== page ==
ISLAMABAD - Following a barrage of American pressure, Pakistan abruptly
abandoned all its existing plans to thwart insurgents and, in a televised
speech by Prime Minister Syed Yousuf Raza Gilani, promptly declared all-out was
against the Pakistani Taliban.
Within hours, Pakistan's Chief of Army Staff, General Pervez Ashfaq Kiani,
launched an aggressive military operation - supported by gunship helicopters,
heavy artillery and fighters jets - into northern North-West Frontier Province
(NWFP), ransacking Taliban sanctuaries in Swat and other areas. Interior
Minister Rehman Malik told the BBC that an estimated 200 militants were
killed over the weekend, bringing the total killed in fighting in the region to
Water, electricity and lines of communications were completely cut; the Taliban
had no option but to flee. An exodus of the local population also began, with
hundreds of thousands of residents leaving their homes. In the most affected
districts of Swat, Buner and Shangla, some 70% of the population has fled for
their lives. The number may soar to 1.5 million in the weeks ahead.
Elsewhere, the government sponsored anti-Taliban conferences across the country
in which Shi'ite and Sufi clerics declared the Taliban rebels heretics and
called for their destruction. All four of Pakistan's major political parties -
including the ruling Pakistan Peoples Party and the largest opposition party,
the Pakistan Muslim League-Nawaz - released statements in support of the
This was how the situation unfolded over the past week in Pakistan - a
situation envisioned by the administration of former United States president
George W Bush more than two years ago. The events are a culmination of years of
political deals cut with Islamabad to form a consensus government and provide
popular support for Washington's "global war on terror".
But the essential question remains: will Pakistan win this American war against
the Taliban? Neither Islamabad nor Washington has the answer, but both realize
this will be a very long war. Even if the Taliban can be routed, the force and
scope of the operation will undoubtedly pit different segments of society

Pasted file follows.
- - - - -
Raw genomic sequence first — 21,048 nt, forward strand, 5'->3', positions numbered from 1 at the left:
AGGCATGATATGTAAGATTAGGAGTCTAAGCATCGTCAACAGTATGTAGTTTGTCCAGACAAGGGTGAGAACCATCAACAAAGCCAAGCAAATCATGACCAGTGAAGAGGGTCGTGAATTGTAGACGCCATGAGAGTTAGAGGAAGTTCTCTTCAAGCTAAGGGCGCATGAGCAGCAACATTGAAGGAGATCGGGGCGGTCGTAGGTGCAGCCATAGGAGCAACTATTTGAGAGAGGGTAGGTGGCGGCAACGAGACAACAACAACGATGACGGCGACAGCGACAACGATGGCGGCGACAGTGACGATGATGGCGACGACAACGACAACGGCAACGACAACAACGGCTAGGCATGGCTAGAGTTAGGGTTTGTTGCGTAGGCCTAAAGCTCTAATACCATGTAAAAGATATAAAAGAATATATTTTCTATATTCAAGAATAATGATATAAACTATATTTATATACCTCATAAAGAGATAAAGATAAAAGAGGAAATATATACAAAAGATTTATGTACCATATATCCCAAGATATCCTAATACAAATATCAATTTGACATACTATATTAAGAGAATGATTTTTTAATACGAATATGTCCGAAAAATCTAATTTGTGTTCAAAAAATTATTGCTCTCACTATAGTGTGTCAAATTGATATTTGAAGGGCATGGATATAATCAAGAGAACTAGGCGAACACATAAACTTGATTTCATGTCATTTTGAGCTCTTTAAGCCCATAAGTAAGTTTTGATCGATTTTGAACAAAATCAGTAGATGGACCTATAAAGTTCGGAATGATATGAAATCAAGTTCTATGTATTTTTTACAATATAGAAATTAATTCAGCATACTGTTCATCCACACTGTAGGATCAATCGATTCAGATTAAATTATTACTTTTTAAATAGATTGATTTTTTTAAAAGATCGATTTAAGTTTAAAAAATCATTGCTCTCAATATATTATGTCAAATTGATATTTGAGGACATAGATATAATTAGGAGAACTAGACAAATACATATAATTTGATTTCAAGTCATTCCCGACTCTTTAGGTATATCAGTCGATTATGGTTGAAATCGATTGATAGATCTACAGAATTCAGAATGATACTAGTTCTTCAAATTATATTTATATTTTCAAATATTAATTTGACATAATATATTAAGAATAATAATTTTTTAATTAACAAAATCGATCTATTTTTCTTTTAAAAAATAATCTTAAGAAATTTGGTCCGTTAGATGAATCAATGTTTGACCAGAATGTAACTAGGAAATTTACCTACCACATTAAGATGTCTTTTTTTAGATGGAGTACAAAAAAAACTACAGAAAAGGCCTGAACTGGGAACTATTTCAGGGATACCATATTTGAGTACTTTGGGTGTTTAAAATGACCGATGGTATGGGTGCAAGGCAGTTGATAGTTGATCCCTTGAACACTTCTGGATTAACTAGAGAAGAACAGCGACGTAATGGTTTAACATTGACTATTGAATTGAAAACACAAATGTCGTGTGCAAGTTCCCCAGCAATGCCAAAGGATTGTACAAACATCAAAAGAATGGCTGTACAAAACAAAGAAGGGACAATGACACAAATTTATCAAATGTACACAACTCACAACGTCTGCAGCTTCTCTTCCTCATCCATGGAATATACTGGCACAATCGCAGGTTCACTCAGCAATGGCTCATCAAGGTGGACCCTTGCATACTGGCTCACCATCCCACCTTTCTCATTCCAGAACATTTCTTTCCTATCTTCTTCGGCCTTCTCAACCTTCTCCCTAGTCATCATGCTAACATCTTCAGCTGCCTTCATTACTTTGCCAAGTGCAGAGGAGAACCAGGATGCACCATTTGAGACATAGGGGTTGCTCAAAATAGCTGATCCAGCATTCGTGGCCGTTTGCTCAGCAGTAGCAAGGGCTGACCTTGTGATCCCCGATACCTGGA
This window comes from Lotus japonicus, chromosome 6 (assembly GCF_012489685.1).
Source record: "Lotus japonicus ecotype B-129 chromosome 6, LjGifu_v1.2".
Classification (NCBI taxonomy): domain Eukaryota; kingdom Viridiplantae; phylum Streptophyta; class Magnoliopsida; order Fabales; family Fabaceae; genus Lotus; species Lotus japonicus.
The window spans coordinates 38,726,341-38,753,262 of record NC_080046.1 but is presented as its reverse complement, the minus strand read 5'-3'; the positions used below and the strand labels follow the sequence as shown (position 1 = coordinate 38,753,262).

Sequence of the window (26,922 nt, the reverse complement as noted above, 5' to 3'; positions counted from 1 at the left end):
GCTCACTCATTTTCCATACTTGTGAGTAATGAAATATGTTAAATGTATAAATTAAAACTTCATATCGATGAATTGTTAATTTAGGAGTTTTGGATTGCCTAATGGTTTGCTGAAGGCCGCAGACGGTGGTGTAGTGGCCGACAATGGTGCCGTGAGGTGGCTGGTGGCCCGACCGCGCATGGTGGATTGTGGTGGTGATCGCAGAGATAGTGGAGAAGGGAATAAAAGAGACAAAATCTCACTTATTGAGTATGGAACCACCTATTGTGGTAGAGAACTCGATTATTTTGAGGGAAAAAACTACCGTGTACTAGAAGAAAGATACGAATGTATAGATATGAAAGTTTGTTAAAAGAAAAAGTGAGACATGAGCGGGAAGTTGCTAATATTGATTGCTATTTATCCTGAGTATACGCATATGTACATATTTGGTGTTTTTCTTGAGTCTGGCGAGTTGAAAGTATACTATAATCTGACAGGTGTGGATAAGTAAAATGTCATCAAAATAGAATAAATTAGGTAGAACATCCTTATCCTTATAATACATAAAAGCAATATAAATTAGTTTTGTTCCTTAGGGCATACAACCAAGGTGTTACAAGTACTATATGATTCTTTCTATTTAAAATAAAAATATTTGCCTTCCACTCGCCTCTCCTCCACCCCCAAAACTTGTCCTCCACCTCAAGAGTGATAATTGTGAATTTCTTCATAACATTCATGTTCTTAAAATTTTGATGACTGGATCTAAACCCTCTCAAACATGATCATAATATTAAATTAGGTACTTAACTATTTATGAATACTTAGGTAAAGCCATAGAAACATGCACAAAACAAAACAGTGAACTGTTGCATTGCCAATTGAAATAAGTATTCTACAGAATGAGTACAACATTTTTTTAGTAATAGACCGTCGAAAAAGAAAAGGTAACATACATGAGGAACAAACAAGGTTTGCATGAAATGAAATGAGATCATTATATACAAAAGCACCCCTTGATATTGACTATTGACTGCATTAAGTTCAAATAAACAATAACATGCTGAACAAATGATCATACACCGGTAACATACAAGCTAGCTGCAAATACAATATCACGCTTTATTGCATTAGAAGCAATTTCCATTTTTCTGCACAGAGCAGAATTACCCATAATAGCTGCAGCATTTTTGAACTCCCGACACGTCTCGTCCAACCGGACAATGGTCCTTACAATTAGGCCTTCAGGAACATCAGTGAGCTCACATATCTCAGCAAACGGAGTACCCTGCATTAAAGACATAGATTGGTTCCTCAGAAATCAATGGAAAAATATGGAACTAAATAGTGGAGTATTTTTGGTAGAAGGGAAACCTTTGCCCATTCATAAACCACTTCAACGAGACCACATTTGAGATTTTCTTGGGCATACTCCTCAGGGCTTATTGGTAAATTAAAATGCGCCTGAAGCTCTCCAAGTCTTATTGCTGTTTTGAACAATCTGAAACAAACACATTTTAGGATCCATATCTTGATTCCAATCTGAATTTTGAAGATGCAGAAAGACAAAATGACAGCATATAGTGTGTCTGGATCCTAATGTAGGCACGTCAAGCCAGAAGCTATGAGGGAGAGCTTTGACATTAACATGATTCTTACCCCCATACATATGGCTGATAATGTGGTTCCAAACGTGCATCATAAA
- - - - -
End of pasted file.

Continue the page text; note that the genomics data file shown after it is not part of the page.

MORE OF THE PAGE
against each other.
This is the exact situation that al-Qaeda has been waiting for.
On the ground Seven years of war in Afghanistan have shown that no matter how much bad
press the Taliban receives, they are still the representatives of Pashtun
tribal culture and nothing is going to change this.
Even as the new drama was unfolding in Islamabad, the Taliban issued warnings
to all doctors in the NWFP that if they didn't abandon Western pants and shirts
and begin wearing Pakistani shalwar kameez, or "proper clothing", they
would be attacked by the Taliban.
The NWFP department of health responded by asking doctors to comply and don the
Taliban's preferred attire. Despite the powerful military push, many officials
still do not have the heart to resist the Taliban.
The military campaign is not universally popular in Islamabad, either. At a
dinner held on Sunday at the elite Islamabad Club, Qazi Hussain Ahmed, the
former chief of the fundamentalist party Jamaat-e-Islami, lambasted Pakistan's
Minister for Parliamentary Affairs Dr Babar Awan over the operation, claiming
that it looked like a war against the people of Swat, not against the
militants. Qazi Hussain Ahmed demanded to know why the plan was not approved by
the parliament and the cabinet.
The federal minister initially avoided the answer and said that he respects
Qazi Hussain Ahmed as a very senior politician. But when Qazi Hussain Ahmed
continued his arguments, his patience ran out.
As witnessed by Asia Times Online, Dr Babar Awan said: "Sir, have you seen the
footages shown by some international TV channels about how a senior official of
the administration was informing the Taliban to leave the places as the
security forces are set to enter in Buner? Sir, we did discuss the issues in
the closed-door sessions of parliament, but what can we do when our
parliamentarians leak the information to the militants? Even a minister leaked